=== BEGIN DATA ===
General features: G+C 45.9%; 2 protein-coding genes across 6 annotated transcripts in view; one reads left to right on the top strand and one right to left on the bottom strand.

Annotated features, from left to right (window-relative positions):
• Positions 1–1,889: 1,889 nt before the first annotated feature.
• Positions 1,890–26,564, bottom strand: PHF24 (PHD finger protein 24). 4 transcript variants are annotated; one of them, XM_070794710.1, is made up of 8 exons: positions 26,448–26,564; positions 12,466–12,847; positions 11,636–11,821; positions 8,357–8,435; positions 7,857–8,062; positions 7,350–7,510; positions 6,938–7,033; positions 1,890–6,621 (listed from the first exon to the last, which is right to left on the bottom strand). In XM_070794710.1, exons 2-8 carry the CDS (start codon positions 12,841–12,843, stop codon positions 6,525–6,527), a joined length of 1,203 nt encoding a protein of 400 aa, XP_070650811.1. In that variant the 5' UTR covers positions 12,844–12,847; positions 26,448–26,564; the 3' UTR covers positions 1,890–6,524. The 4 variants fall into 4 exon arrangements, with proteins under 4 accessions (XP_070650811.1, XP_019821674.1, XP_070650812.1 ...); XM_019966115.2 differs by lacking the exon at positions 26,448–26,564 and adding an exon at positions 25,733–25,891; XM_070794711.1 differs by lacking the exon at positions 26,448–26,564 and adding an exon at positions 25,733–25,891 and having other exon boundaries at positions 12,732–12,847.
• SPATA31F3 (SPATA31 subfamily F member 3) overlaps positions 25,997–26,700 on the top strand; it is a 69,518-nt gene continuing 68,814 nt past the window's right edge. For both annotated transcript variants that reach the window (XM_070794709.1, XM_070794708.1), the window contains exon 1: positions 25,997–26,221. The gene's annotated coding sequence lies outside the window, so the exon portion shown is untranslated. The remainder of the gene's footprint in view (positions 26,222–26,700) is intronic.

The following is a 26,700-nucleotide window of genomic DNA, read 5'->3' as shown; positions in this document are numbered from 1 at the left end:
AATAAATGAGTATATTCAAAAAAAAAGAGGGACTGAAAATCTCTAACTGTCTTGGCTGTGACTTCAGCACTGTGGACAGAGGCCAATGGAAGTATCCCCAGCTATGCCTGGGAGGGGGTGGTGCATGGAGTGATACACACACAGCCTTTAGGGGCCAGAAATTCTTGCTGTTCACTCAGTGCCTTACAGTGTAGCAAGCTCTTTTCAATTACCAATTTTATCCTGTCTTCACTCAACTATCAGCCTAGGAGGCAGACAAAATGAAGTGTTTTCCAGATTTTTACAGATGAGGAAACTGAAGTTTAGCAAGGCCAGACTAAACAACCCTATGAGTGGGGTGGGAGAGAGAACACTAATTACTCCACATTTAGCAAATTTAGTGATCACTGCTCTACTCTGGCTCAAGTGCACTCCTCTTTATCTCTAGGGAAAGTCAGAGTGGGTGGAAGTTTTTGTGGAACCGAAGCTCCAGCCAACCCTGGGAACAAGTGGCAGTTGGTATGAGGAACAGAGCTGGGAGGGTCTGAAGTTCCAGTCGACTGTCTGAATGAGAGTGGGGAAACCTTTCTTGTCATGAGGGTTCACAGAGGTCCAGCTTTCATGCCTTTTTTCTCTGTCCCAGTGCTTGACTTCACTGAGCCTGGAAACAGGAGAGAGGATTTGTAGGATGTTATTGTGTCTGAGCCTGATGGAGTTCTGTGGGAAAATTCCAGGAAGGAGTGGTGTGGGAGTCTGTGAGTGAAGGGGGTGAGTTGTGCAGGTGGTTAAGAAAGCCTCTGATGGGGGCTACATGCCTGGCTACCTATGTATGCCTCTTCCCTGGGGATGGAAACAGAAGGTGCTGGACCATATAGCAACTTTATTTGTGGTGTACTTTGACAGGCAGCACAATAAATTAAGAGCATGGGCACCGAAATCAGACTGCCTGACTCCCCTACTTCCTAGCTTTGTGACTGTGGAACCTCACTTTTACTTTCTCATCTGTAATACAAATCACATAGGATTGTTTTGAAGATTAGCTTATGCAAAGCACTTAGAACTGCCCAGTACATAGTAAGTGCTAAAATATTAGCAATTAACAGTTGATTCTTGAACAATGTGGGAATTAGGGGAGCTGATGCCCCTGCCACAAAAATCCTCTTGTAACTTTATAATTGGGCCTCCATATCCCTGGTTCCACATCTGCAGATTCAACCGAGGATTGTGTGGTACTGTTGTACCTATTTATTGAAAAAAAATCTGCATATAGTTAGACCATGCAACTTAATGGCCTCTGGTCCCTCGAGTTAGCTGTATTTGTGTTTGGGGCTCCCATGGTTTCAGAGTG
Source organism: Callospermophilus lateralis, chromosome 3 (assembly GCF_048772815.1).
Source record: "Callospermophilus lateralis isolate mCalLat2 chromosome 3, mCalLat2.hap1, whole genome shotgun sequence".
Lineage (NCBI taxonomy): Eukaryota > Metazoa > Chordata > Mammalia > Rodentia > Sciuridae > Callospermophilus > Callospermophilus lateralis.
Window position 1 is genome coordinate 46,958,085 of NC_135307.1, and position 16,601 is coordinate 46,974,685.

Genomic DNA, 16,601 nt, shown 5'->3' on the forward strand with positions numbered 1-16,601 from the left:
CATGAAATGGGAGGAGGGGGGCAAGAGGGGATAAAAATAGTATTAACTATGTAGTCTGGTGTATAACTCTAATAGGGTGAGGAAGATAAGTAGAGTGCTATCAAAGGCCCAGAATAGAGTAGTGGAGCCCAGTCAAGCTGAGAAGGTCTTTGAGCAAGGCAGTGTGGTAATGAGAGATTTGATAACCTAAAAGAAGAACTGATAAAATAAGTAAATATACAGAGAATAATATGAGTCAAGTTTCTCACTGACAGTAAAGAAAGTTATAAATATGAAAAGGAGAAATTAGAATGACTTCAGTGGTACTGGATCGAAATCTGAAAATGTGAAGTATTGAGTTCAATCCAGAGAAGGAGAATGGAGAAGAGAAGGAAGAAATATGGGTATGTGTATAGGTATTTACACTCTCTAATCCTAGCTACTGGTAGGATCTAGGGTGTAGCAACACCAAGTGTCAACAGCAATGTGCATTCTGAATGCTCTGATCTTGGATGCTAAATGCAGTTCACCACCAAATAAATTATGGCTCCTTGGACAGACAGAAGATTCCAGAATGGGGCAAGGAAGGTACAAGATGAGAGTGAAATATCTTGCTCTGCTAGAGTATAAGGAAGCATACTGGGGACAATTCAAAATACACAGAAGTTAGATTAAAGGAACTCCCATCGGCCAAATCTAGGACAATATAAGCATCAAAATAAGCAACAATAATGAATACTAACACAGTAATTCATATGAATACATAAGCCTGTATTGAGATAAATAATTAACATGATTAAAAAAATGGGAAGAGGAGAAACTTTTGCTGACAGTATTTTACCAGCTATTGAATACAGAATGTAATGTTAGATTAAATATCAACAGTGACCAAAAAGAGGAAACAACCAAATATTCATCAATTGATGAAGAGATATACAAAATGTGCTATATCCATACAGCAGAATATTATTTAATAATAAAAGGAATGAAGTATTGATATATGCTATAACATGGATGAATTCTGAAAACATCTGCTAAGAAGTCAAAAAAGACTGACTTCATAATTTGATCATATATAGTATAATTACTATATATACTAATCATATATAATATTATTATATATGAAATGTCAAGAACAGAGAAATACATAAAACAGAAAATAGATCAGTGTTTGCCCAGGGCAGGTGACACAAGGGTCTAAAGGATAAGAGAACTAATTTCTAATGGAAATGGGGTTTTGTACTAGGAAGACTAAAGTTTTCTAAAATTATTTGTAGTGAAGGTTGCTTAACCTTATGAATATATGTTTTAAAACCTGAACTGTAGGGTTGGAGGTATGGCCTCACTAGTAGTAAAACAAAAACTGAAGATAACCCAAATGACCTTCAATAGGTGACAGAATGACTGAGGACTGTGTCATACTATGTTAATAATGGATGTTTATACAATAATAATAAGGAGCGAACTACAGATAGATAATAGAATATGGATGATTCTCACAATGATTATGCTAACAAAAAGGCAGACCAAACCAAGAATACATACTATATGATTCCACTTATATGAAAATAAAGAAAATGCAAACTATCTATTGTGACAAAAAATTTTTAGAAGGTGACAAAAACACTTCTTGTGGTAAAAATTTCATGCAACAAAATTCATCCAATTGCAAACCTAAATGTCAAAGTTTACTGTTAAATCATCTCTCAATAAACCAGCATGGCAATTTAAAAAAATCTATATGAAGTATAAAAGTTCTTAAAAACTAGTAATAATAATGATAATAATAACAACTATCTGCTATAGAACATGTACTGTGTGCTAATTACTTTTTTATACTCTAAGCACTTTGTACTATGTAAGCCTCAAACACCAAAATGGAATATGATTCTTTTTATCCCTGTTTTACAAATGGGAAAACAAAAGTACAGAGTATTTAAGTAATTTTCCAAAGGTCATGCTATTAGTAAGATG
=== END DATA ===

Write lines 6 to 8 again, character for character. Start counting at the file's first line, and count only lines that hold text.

The following is a 26,700-nucleotide window of genomic DNA, read 5'->3' as shown; positions in this document are numbered from 1 at the left end:
AATAAATGAGTATATTCAAAAAAAAAGAGGGACTGAAAATCTCTAACTGTCTTGGCTGTGACTTCAGCACTGTGGACAGAGGCCAATGGAAGTATCCCCAGCTATGCCTGGGAGGGGGTGGTGCATGGAGTGATACACACACAGCCTTTAGGGGCCAGAAATTCTTGCTGTTCACTCAGTGCCTTACAGTGTAGCAAGCTCTTTTCAATTACCAATTTTATCCTGTCTTCACTCAACTATCAGCCTAGGAGGCAGACAAAATGAAGTGTTTTCCAGATTTTTACAGATGAGGAAACTGAAGTTTAGCAAGGCCAGACTAAACAACCCTATGAGTGGGGTGGGAGAGAGAACACTAATTACTCCACATTTAGCAAATTTAGTGATCACTGCTCTACTCTGGCTCAAGTGCACTCCTCTTTATCTCTAGGGAAAGTCAGAGTGGGTGGAAGTTTTTGTGGAACCGAAGCTCCAGCCAACCCTGGGAACAAGTGGCAGTTGGTATGAGGAACAGAGCTGGGAGGGTCTGAAGTTCCAGTCGACTGTCTGAATGAGAGTGGGGAAACCTTTCTTGTCATGAGGGTTCACAGAGGTCCAGCTTTCATGCCTTTTTTCTCTGTCCCAGTGCTTGACTTCACTGAGCCTGGAAACAGGAGAGAGGATTTGTAGGATGTTATTGTGTCTGAGCCTGATGGAGTTCTGTGGGAAAATTCCAGGAAGGAGTGGTGTGGGAGTCTGTGAGTGAAGGGGGTGAGTTGTGCAGGTGGTTAAGAAAGCCTCTGATGGGGGCTACATGCCTGGCTACCTATGTATGCCTCTTCCCTGGGGATGGAAACAGAAGGTGCTGGACCATATAGCAACTTTATTTGTGGTGTACTTTGACAGGCAGCACAATAAATTAAGAGCATGGGCACCGAAATCAGACTGCCTGACTCCCCTACTTCCTAGCTTTGTGACTGTGGAACCTCACTTTTACTTTCTCATCTGTAATACAAATCACATAGGATTGTTTTGAAGATTAGCTTATGCAAAGCACTTAGAACTGCCCAGTACATAGTAAGTGCTAAAATATTAGCAATTAACAGTTGATTCTTGAACAATGTGGGAATTAGGGGAGCTGATGCCCCTGCCACAAAAATCCTCTTGTAACTTTATAATTGGGCCTCCATATCCCTGGTTCCACATCTGCAGATTCAACCGAGGATTGTGTGGTACTGTTGTACCTATTTATTGAAAAAAAATCTGCATATAGTTAGACCATGCAACTTAATGGCCTCTGGTCCCTCGAGTTAGCTGTATTTGTGTTTGGGGCTCCCATGGTTTCAGAGTG
Source organism: Callospermophilus lateralis, chromosome 3 (assembly GCF_048772815.1).